(excerpt from) One Dark Film

Chris Kerr

Film is not only the flicker fusion of light and picture into motion and story.

Even this bright half cannot develop without a dark baptism.

Film is total darkness, the closed shutter between every frame, dozens of times per second.

All movies consist of the same black film we never see we see.

There's no need to rewire my eyes to witness dark flecks merge into one-hundred-minute oblivion.

Distress, sorrow, boredom turn to film, VHS, DVD.

None is suppressed

but suspended within reach.

Voidness is sustained

near voluptuous.

Some go to films because of the dark as much as despite,

Like Kiarostami's ABC Africa, an often-jubilant documentary despite the pandemic of AIDS in Uganda and because of the orphans who smile, sing, and dance despite their parents' death.

But it is this that gives us cinema's most transfixing shots of darkness.

For six and a half crafty minutes, the screen is without image or color, showing only subtitles of the bemused film crew trying to find its way through the dark that ensues when electricity is cut at midnight.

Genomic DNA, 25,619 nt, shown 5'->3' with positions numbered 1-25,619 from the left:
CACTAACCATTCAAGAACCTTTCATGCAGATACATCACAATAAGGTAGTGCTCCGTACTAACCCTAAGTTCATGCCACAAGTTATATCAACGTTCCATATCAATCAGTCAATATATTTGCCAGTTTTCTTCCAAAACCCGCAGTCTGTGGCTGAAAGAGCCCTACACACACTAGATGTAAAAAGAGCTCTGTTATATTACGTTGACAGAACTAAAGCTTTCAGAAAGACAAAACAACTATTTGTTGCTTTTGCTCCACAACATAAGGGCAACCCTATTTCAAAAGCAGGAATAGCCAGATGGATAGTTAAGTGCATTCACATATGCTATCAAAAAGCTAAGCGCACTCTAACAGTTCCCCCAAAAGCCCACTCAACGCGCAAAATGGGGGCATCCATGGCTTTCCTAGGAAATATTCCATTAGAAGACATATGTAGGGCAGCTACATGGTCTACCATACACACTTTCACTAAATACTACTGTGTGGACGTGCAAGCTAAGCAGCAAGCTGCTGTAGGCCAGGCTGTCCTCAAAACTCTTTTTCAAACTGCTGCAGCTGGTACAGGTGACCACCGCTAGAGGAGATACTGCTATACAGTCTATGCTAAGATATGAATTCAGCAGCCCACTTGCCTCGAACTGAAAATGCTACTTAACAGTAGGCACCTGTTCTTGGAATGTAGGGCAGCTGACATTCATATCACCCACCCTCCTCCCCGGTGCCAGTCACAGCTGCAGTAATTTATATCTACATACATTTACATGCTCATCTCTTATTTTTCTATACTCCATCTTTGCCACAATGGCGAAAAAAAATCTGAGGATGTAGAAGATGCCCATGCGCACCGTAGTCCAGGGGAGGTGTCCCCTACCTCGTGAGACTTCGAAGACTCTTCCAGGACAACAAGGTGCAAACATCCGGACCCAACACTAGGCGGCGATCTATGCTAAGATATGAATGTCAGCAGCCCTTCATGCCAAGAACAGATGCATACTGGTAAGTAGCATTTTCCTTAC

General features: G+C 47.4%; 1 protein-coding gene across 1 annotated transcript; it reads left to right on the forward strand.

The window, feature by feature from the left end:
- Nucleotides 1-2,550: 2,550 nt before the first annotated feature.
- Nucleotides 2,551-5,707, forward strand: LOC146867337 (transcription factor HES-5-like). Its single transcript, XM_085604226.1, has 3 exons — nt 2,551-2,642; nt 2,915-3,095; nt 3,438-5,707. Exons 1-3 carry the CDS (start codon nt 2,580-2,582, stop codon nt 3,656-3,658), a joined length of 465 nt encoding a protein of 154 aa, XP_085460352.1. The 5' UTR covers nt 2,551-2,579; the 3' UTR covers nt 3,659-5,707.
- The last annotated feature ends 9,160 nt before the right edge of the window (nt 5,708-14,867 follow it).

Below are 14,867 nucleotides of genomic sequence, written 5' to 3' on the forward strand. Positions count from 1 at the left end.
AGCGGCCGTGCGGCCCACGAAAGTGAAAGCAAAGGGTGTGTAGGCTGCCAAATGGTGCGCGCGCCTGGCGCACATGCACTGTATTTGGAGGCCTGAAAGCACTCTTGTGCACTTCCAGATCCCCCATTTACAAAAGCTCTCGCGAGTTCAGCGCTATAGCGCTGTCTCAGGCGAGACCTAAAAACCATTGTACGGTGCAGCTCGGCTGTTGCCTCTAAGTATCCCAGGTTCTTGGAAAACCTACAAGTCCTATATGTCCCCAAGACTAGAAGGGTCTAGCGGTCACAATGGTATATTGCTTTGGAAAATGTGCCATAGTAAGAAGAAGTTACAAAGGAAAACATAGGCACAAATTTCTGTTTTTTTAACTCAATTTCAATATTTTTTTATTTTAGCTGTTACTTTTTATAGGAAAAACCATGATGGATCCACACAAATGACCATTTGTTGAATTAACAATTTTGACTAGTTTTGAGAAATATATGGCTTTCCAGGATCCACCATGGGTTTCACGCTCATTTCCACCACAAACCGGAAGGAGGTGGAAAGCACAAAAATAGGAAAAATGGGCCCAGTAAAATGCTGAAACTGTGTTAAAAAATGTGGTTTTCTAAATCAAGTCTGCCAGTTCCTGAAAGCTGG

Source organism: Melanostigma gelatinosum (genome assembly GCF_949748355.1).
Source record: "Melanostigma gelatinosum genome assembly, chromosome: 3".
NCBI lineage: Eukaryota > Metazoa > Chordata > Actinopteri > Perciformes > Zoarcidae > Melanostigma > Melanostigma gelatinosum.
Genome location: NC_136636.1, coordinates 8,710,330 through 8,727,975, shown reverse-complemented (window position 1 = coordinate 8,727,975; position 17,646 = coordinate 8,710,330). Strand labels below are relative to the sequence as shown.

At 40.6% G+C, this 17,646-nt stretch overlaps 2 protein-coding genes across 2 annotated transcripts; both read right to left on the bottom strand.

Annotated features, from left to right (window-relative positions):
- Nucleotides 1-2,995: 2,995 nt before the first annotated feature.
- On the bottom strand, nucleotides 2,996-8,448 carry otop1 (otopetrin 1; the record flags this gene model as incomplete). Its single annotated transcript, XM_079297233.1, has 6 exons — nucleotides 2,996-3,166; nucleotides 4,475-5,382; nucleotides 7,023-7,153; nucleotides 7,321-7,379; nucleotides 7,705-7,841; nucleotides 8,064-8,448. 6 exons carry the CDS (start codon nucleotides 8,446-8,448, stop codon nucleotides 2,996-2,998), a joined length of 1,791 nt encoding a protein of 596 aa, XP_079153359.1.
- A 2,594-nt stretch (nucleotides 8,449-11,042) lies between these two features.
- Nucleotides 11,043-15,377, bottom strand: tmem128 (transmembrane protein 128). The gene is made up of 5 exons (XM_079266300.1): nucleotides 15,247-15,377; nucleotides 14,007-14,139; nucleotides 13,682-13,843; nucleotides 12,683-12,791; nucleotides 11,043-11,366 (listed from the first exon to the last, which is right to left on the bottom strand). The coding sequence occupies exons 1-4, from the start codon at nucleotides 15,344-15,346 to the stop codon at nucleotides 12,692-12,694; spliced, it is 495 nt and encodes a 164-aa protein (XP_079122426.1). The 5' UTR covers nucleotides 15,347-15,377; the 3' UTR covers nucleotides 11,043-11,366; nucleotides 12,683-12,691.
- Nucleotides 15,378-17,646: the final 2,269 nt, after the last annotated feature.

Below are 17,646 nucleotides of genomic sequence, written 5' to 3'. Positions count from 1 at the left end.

There's the occasional flit of light from a match, flashlight, or bolt of lightning.

Many of the minutes are uninterrupted black, visceral meaning.

Kiarostami, cutting to the heart, makes audiences part of a living symbol.

A voice asks, "How can they live in this darkness?"

How would you answer, especially if the audience is a "they" and the darkness we sit in "this darkness?"

Would you note we're in on the scheme of things, the globe-mangled horror?

In what way is it an answer,

the light

ning flaring full


troubled branches

onto the dark

ened screen

Like a projector slowed so down we can see between the seen?


(See in the dark of Dream of Light and A Man Escaped in P r o j e c t o r Issue One.)